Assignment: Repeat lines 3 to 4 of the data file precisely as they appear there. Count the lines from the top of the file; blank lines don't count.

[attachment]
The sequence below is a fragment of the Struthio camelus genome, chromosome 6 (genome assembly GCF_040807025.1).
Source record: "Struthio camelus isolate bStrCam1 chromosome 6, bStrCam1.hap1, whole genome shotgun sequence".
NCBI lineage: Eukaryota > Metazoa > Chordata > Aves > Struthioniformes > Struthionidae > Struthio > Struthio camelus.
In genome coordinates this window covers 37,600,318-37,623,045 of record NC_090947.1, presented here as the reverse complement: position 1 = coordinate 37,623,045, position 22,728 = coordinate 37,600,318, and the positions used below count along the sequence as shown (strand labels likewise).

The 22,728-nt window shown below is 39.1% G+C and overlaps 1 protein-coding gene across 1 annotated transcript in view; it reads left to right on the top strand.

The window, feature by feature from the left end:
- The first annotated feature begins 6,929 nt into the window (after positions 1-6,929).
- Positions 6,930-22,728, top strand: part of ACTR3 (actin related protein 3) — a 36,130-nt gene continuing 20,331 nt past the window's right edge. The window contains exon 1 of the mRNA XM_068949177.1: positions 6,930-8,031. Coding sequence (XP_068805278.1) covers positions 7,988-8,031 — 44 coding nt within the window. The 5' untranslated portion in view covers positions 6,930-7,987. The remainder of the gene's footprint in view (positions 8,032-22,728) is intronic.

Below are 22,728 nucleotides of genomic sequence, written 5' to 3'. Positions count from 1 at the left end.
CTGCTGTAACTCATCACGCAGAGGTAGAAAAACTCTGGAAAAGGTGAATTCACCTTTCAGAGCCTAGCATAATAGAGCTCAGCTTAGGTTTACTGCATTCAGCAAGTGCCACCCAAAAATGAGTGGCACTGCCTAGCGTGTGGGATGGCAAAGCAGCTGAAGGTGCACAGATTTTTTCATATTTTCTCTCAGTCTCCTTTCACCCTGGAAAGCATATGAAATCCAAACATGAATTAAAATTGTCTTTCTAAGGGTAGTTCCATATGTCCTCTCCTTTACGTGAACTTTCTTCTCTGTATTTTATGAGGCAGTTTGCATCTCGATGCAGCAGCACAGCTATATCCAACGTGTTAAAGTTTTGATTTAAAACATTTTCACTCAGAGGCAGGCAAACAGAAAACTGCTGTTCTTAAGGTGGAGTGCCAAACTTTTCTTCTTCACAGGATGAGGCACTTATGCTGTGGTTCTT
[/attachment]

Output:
NCBI lineage: Eukaryota > Metazoa > Chordata > Aves > Struthioniformes > Struthionidae > Struthio > Struthio camelus.
In genome coordinates this window covers 37,600,318-37,623,045 of record NC_090947.1, presented here as the reverse complement: position 1 = coordinate 37,623,045, position 22,728 = coordinate 37,600,318, and the positions used below count along the sequence as shown (strand labels likewise).